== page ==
What's More Exciting, a Walkoff Home Run or a Walkoff Bunt?

↵Monday was a night for walkoff hits, as three games were decided in Major League Baseball with the last swing of the bat. Okay, fine, technically the last swing of the bat almost always officially decides the game, no matter what the score may be at the time, and fine, maybe one of the three walkoff plays wasn't even scored a hit. And fine, maybe the batter didn't even technically swing his bat, but all that makes the play that much more remarkable. ↵

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↵The Tampa Bay Rays defeated the Cleveland Indians in 11 innings on a sacrifice bunt by Jason Bartlett, plating John Jaso for the game-winning run. The play was scored a sacrifice bunt and fielder's choice, thus not a hit for Bartlett. Doesn't that make the play that much cooler than the typical old swing and long drive to win the game? Walkoff taters seem to happen every night. But a bunt? Well, that did happen just a few weeks ago. In fact, when the Angels beat – how great is this – the same Indians ball club with the same move, Indians pitcher Chris Perez told reporters he thought it was "a bad baseball play that happened to work out." ↵

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↵And here it is, happening to them again. (Watch the video here.) This time, Perez had already come and gone from the mound and it was Jamey Wright on the bump who tried to field the bunt and keep the game going. ↵

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↵⇥"With Wright on the mound, he's throwing that good sinker," Bartlett said. "He's a great double-play pitcher. That was a good call by Joe [Maddon]. Getting that bunt down, you've got to put it in a good spot. They made a great try, a great effort -- just flipped it high." ↵⇥

↵⇥Cleveland manager Manny Acta noted that "guys panic when they see that type of play." ↵⇥

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↵⇥"I thought that Jamey had enough time to get the ball and throw him out because it's not a squeeze, it's a safety squeeze," Acta said. "It's not like the guy on third takes off right away. But guys usually just panic when that happens." ↵⇥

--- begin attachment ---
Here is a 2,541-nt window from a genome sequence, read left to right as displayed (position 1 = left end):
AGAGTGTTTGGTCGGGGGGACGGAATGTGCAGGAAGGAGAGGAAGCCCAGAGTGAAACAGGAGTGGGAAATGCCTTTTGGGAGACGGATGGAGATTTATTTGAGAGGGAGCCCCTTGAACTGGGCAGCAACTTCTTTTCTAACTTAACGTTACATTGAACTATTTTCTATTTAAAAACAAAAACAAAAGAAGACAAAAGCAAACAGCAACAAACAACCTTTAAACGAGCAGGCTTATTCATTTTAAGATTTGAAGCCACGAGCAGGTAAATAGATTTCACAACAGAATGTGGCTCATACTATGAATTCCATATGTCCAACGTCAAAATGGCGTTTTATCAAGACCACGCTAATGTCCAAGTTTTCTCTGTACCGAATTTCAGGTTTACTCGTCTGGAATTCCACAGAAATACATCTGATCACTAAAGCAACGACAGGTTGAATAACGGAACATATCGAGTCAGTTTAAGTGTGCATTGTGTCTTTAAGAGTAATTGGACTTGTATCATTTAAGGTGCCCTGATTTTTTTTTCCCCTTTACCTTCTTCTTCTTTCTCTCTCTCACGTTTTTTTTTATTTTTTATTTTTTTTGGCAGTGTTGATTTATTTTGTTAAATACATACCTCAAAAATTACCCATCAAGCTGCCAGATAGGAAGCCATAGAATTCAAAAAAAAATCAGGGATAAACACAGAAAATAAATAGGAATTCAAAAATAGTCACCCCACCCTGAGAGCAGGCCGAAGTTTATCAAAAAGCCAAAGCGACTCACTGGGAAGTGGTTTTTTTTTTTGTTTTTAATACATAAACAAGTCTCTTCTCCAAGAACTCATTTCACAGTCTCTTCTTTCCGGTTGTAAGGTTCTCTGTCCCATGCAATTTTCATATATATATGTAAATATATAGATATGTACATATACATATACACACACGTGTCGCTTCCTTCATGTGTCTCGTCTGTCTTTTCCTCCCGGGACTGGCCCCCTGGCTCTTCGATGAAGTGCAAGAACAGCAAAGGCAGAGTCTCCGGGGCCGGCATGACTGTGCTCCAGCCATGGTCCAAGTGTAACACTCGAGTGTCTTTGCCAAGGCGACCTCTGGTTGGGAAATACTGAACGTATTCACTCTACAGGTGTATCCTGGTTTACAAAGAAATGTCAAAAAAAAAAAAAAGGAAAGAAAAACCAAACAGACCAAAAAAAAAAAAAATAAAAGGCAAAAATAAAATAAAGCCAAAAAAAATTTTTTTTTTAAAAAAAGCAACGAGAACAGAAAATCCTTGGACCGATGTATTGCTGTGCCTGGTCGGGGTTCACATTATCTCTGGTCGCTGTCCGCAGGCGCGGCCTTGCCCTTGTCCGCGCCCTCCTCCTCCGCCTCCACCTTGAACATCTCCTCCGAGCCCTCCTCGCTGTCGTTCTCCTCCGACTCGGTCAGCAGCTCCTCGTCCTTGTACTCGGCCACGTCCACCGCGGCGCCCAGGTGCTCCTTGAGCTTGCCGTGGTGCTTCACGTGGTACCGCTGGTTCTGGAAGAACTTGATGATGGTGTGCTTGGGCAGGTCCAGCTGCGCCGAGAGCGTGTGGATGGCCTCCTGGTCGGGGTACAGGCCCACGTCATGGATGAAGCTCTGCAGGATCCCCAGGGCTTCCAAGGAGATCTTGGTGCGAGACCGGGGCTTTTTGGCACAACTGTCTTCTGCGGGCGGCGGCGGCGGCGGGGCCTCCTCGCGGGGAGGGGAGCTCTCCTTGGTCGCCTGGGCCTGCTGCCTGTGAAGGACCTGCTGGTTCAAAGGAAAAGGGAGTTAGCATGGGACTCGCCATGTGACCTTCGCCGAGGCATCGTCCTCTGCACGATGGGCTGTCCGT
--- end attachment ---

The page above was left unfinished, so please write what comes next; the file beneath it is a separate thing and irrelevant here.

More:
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↵Twice in two weeks? The Indians may want their pitchers to start practicing the throw to home during pre-game warm-ups or this could start happening anytime there's a runner on third with less than two outs. Could this become the new sac fly for any team facing the Tribe?
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↵Of course, who there was some controversy as to why Jaso was even on base at all, as he was called safe on an infield single where replays showed he was out by half a step. (watch that play here).: ↵
↵⇥Finally, in the 11th, the Rays were able to squeeze out the winning run, thanks in no small part to a controversial call at first. John Jaso beat out Valbuena's throw from short for a one-out infield single off Wright. ↵⇥

↵⇥That was the call, anyway. ↵⇥

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↵⇥"I thought it was absurd," Acta said. "I hate to see the human element taken out of the game, but I see why people ask about instant replay so much. [Jaso] had no business being on base." ↵⇥

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↵⇥Jaso wasn't just on base. He would go on to score the winning run. ↵⇥

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↵With all apologies to our friends at Walkoff Walk, the walkoff bunt may be the most exciting brand of walkoff wins. Think about all the elements at play in a safety squeeze to win a game. The hitter has to get a good bunt down. The runner on third, unlike with a suicide squeeze, has to gauge the play to determine if he can make it home in time. The fielder – in this case the pitcher – has to coral the ball and toss it to the catcher at home, who needs to put a tag down in order to keep the game going. After the ball is pitched, a walkoff bunt incorporates four distinct baseball plays that must be executed by four different players on the field, and whichever team has their players execute more effectively will be the team that comes away with the desired result. ↵

↵The entire play may take place within 50 feet of home plate, but there's much more going on than a swing that makes the ball go out of the yard. Sure, the fans can be more jubilant as the ball flies through the air and lands on the other side of the fence. Sure, play-by-play men like Yankee announcer John Sterling get to gear up their signature home run calls – like the call of Marcus Thames walkoff blast on Monday to defeat the rival Red Sox – but the play isn't as complex and interesting as the walkoff bunt. ↵

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↵After Aramis Ramirez crushed an 11th-inning two-run homer to lead the Cubs over the Rockies, Cubs analyst Bob Brenly may have helped my point: ↵

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↵⇥"We talked all night about the conditions here at Wrigley and how it was going to be one of those night you really had to scratch and scrape and find ways to score some runs. Well, that's a pretty easy way to score some runs right there. Aramis just shot a wind-beater to deep left field to win the ballgame." ↵
↵See…it was pretty easy to just hit a home run to end a game. Pedestrian, even. Give me the squeeze any day.↵

This post originally appeared on the Sporting Blog. For more, see The Sporting Blog Archives.

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